Seborrheic dermatitis—Looking beyond Malassezia

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21 Scopus citations


Seborrhoeic Dermatitis (SD) is a very common chronic and/or relapsing inflammatory skin disorder whose pathophysiology remains poorly understood. Yeast of the genus Malassezia has long been regarded as a main predisposing factor, even though causal relationship has not been firmly established. Additional predisposing factors have been described, including sebaceous activity, host immunity (especially HIV infection), epidermal barrier integrity, skin microbiota, endocrine and neurologic factors, and environmental influences. Genetic studies in humans and mouse models—with particularly interesting insights from examining the Mpzl3 knockout mice and their SD-like skin phenotype, and patients carrying a ZNF750 mutation—highlight defects in host immunity, epidermal barrier and sebaceous activity. After synthesizing key evidence from the literature, we propose that intrinsic host factors, such as changes in the amount or composition of sebum and/or defective epidermal barrier, rather than Malassezia, may form the basis of SD pathobiology. We argue that these intrinsic changes provide favourable conditions for the commensal Malassezia to over-colonize and elicit host inflammatory response. Aberrant host immune activity or failure to clear skin microbes may bypass the initial epidermal or sebaceous abnormalities. We delineate specific future clinical investigations, complemented by studies in suitable SD animal models, that dissect the roles of different epidermal compartments and immune components as well as their crosstalk and interactions with the skin microbiota during the process of SD. This research perspective beyond the conventional Malassezia-centric view of SD pathogenesis is expected to enable the development of better therapeutic interventions for the management of recurrent SD.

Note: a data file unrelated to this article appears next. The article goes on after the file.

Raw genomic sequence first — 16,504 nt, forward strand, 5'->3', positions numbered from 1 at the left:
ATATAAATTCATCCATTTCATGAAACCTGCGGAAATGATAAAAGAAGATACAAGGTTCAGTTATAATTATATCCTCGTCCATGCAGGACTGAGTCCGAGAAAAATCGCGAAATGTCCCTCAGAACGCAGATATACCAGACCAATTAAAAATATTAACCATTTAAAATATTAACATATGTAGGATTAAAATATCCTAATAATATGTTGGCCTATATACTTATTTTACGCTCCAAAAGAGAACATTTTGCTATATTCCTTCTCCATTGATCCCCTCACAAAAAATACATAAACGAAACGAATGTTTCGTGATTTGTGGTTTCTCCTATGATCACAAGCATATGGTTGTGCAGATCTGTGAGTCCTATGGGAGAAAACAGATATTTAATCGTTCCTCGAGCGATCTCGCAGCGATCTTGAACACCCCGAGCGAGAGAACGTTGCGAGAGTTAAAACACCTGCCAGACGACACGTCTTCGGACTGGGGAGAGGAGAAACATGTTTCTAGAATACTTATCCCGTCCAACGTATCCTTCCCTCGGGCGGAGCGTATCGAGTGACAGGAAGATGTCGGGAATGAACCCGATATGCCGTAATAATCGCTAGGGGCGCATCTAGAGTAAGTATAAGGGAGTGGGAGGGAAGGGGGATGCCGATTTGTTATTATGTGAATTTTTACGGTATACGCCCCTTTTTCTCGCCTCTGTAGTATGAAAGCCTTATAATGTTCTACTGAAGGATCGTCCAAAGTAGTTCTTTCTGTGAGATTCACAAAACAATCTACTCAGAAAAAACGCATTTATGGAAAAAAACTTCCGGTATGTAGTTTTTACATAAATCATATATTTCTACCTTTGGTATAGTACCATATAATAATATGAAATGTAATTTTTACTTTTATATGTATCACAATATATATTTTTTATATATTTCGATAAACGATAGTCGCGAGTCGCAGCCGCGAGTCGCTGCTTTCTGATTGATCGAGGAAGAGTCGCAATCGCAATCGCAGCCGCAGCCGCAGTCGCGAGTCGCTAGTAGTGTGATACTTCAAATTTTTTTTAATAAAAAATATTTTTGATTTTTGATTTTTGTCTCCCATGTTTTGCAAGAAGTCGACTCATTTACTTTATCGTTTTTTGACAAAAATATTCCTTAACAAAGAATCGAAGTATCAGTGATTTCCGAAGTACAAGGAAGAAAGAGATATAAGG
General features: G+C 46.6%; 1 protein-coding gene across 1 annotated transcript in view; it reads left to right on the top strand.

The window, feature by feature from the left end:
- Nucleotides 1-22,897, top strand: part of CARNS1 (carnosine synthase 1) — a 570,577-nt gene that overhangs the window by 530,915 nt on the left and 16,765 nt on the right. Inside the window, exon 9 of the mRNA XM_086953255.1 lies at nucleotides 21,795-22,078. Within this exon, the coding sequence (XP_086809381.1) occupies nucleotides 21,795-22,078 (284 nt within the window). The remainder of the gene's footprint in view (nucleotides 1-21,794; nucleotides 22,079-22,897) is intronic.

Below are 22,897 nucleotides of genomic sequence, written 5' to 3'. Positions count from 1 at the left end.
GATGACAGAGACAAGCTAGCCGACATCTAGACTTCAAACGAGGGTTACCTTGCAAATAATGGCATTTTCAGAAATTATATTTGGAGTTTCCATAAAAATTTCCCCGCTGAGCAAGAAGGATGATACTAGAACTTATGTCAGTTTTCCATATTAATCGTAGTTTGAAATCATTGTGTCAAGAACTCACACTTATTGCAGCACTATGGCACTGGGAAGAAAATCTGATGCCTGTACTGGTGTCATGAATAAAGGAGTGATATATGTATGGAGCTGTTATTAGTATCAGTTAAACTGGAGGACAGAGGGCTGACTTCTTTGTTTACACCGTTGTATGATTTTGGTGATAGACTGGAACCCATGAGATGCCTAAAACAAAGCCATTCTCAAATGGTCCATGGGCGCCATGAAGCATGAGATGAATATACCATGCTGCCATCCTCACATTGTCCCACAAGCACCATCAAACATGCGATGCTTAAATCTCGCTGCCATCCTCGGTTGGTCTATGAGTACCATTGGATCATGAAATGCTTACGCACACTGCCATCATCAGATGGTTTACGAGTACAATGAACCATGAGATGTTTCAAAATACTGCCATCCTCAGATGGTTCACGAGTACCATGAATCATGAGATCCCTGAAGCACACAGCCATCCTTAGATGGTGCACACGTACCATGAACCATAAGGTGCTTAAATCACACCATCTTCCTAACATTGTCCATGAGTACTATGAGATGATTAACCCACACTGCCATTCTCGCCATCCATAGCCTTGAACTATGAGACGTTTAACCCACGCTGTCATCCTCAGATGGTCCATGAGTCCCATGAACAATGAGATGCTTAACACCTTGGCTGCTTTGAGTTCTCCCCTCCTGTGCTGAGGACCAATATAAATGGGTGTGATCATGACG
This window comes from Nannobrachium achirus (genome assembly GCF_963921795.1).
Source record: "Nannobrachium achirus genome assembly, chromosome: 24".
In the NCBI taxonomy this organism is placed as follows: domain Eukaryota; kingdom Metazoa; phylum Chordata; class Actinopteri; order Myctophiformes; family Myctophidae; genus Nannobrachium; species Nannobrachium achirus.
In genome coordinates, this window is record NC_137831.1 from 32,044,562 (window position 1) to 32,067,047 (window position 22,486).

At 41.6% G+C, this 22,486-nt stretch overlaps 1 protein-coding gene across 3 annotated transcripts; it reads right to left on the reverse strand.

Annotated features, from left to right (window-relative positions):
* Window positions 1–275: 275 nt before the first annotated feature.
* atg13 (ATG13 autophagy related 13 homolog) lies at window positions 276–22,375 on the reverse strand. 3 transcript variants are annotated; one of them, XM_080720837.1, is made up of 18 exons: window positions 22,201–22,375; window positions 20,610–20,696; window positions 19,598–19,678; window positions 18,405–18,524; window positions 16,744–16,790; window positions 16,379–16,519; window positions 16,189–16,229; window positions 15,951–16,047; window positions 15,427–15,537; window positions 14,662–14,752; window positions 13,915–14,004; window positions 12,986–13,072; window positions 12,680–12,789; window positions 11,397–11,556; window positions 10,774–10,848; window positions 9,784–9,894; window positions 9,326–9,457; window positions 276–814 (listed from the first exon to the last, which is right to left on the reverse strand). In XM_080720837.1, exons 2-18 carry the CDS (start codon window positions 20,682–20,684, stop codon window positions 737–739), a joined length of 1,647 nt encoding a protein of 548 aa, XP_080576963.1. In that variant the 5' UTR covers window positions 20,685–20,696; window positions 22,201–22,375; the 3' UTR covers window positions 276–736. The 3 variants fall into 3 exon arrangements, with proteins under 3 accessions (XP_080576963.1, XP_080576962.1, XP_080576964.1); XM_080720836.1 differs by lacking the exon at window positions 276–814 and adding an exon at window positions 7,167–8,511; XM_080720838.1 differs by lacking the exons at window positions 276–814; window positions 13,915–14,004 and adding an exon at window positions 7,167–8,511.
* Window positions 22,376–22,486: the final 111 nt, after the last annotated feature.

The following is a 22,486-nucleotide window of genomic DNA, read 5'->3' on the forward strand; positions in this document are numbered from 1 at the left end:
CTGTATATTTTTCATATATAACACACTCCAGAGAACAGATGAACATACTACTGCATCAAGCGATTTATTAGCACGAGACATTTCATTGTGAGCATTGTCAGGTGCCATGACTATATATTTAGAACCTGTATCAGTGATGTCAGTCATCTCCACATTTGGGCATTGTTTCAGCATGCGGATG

Original languageEnglish (US)
Pages (from-to)991-1001
Number of pages11
JournalExperimental dermatology
Issue number9
StatePublished - Sep 1 2019


  • barrier
  • immune
  • microbiota
  • sebaceous
  • γδ T cells

ASJC Scopus subject areas

  • Biochemistry
  • Molecular Biology
  • Dermatology


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